Campervan Propane System Explained – DIY Van Conversion Guide

If you’re looking for information on what appliances to consider and how to design and install your campervan propane system we’re glad you found this article! In the post below you’ll learn what components are most essential to a propane set up in a van build, examples of different types of setups and some tips and advice for how to safely work with propane inside your van. 

When you are living in a van and have the opportunity to camp in the middle of the mountains or out in the desert, nothing beats having the ability to take a hot shower. Well, maybe having the ability to turn the heat on during cold nights, cook a meal on your stove and keep your food ice cold without having to think about it. 

In the course of over 4 years on the road, we have found ourselves in numerous situations where our propane system was an afterthought. We honestly never worry about how much propane we use because we have always planned to have plenty of it available.

If we wanted a hot cup of coffee in the morning we fired up the stove and boiled a pot of water. And if we weren’t plugged into shore power we didn’t worry whether our food would stay cold in our fridge or whether we’d drain our battery bank too low trying to keep the fridge cold on hot days. We’ll also confess that we enjoy a hot shower in the privacy of our home on the road.

All of these things are possible when you plumb propane into your campervan. But just like your van’s electrical system and water system, you have options for how advanced you would like to make your propane system.

From a bare-bones setup with a portable tank and minimal appliances to a robust system with a larger mounted tank and every appliance that gives you the same comfort and convenience of home, you have a lot of choices to make. 

We appreciate a good propane system. And after we’ve covered all of the necessities – hot water, cooking, refrigeration and heating – there’s even room in a good system for extras, like an option to add an outdoor grill or propane fire pit. 

Without further delay, let’s get into the basics of understanding what considerations you need to take when designing and installing a propane system in your campervan. 

DISCLAIMER: Building a propane system in your campervan can be intimidating. And with propane, it can potentially be deadly. We definitely recommend that you consult professionals for anything you do not fully understand or need help with on the install. This post is intended to give you the outline and basic guidelines for how your propane system works, what components you need to consider including in your setup and the basics of how to install these components. It is not intended to be a guide or installation manual. 

AFFILIATE DISCLAIMER: This post contains affiliate links for products and services we recommend. For more information, read our full affiliate disclosure here.

An Overview of A Campervan Propane System

Before we cover the basics of a camper van propane system we want to go through what the most robust propane setup may look like inside a van. From there you can determine which components you may or may not want to include.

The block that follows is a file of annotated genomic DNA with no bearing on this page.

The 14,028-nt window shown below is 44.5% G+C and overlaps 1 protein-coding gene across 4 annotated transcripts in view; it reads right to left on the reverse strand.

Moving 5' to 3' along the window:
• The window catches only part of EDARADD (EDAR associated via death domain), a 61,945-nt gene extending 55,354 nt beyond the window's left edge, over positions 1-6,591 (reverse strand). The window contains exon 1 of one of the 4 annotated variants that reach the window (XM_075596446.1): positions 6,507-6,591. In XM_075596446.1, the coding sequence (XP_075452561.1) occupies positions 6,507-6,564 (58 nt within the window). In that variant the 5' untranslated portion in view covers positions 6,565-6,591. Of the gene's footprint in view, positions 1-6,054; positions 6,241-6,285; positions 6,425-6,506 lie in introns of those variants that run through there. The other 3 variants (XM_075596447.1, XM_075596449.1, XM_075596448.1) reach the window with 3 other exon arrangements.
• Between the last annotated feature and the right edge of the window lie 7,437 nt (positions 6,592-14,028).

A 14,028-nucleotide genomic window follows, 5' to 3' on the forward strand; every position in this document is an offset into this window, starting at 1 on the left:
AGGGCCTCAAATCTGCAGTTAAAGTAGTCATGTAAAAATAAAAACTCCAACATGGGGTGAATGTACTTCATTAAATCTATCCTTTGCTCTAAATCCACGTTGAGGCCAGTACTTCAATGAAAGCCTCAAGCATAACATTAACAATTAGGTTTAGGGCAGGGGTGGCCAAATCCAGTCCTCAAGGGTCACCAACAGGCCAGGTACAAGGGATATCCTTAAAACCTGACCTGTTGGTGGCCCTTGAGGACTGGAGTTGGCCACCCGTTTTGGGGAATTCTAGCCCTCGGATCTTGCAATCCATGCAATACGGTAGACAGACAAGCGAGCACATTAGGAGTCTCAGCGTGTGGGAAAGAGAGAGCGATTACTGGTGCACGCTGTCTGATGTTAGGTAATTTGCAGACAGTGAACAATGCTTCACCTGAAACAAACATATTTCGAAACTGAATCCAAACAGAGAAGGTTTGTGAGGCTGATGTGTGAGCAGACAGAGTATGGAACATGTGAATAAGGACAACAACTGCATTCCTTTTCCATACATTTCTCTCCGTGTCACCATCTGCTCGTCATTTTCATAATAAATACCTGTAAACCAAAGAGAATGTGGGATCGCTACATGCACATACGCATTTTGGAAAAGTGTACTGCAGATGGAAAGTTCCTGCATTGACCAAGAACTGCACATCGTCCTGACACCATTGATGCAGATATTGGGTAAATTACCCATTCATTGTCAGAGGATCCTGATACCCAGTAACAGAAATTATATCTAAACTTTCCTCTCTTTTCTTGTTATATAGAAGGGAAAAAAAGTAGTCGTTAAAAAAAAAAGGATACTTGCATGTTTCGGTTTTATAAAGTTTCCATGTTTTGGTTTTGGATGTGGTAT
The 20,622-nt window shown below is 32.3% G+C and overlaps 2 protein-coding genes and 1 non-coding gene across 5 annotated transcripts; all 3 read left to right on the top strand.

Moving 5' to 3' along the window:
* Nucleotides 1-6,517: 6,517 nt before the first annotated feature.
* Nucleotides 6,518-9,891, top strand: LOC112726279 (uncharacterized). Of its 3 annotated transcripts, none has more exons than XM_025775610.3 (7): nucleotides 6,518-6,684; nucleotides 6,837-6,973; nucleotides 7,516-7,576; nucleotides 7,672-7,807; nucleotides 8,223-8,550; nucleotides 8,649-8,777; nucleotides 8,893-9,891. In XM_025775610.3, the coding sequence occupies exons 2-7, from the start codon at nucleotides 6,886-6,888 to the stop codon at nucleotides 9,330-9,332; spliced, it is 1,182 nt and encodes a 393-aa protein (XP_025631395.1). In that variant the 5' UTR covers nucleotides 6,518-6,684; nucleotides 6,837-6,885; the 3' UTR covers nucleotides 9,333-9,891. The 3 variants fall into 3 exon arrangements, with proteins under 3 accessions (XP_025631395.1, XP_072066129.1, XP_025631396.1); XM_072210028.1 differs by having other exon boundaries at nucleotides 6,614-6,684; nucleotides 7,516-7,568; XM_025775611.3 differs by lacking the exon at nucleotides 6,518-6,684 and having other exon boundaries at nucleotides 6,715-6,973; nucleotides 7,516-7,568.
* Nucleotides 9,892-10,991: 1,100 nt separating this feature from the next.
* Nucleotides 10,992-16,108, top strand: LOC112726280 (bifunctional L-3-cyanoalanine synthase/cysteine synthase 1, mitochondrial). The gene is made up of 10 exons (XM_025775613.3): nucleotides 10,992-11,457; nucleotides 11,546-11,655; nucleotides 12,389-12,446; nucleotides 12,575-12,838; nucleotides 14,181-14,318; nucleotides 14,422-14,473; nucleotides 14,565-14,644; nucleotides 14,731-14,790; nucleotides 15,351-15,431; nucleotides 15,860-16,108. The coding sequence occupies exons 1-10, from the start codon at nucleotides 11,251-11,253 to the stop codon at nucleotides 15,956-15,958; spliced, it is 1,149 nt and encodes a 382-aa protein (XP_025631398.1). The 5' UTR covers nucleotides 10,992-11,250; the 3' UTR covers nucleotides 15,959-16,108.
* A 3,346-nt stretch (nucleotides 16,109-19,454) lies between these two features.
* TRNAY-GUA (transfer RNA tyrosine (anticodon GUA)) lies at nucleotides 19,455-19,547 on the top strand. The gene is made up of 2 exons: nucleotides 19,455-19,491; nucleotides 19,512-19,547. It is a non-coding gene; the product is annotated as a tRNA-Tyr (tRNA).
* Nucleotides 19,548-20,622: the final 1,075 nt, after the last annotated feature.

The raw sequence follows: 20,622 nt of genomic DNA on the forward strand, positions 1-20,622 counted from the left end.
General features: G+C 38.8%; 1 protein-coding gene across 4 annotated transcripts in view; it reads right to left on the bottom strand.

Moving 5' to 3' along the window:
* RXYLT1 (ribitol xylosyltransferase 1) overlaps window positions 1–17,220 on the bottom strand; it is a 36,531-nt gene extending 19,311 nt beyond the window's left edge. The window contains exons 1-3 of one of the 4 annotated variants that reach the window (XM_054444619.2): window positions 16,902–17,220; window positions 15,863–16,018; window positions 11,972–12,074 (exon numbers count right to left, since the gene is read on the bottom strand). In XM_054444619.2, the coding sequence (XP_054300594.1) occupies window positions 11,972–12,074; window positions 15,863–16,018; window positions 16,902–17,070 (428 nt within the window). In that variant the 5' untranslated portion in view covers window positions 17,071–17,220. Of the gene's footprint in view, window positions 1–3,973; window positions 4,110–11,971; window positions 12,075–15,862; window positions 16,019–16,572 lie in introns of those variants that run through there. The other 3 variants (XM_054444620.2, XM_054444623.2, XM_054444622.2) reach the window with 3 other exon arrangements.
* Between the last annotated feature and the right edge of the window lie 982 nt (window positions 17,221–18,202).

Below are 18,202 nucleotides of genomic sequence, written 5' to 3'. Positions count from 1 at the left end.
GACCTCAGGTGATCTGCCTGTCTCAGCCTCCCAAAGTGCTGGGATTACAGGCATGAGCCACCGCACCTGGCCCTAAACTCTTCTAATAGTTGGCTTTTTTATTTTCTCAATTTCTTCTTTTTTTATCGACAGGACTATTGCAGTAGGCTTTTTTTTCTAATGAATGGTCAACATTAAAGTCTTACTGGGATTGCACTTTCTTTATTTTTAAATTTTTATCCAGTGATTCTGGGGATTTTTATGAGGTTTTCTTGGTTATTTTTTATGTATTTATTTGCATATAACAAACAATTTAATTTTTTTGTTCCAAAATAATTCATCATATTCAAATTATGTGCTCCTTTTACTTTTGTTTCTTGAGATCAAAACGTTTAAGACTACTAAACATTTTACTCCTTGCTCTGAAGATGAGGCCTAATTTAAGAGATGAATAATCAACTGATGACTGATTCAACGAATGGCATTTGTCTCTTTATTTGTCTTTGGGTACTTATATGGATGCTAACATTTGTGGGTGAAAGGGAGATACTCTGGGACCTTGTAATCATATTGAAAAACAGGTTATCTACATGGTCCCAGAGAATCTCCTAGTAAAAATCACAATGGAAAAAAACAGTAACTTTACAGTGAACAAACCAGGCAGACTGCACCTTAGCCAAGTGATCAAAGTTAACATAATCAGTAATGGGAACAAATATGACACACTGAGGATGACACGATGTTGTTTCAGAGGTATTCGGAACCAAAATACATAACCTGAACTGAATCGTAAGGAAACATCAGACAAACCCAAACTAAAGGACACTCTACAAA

Although we will cover each of these components in more detail below, these are the different appliances that you will want to consider when planning your camper van propane system. 

  • Propane tank (fixed or portable)
  • Stove and/or oven
  • Water Heater
  • Furnace/Heater
  • Refrigerator
  • LP/CO/Smoke Alarm(s)
  • Portable fire pit and/or outdoor grill (optional)

How Does Propane Work In A Campervan?

Propane is stored inside a cylinder or tank that you can mount in a variety of options. It is liquid inside the tank because it is under high pressure.

If released at that pressure it would be dangerous and most, if not all, of your propane appliances, would not be able to function safely if at all. So you will have a two-stage regulator that reduces the pressure released to travel through a gas line to your different appliances.

You can split off the gas line to power multiple devices at once. Each appliance may have an additional internal regulator to further reduce the pressure if needed.

You open the manual valve by twisting it clockwise, which then allows propane to flow through the two-stage regulator and throughout your system to any device that would require it. You can also close the valve to ensure that propane does not enter the system unintentionally.

In some cases, such as through highway tunnels, you may be required to close the valve plumbing to prevent an explosion in the event of an accident.

Aside from the copper pipes and flare fittings, you will use during your propane plumbing you will only need a propane tank and regulator to connect your appliances together.

Propane Tank

Your entire propane system hinges on two decisions that you make concerning your propane tank. First, do you want to go with a portable propane tank(s) or with a mounted tank? Second, how much propane do you want to store? 

Portable Propane Tanks

Portable propane tanks can take the form of tanks of various sizes. From the 1 pound green propane cylinder most familiar to backpackers to the full-size propane tank of five or ten gallon capacity of the standard BBQ style unit.

You have options when it comes to tank preference and you should carefully consider how much propane usage you plan throughout your whole system and which appliances you plan to install.

Clearly, the more appliances you have or plan to use on a regular basis, the larger the propane tank you should include in your system.

But when it comes to portable tanks, and propane tanks in general, you want to be sure that you secure the tank in a well-ventilated area with a working LP gas alarm within a reasonable proximity.

In the event of an accident, or emergency braking, you want to ensure that the propane tank does not take any impact that might jar the tank valve open or break them causing a propane leak.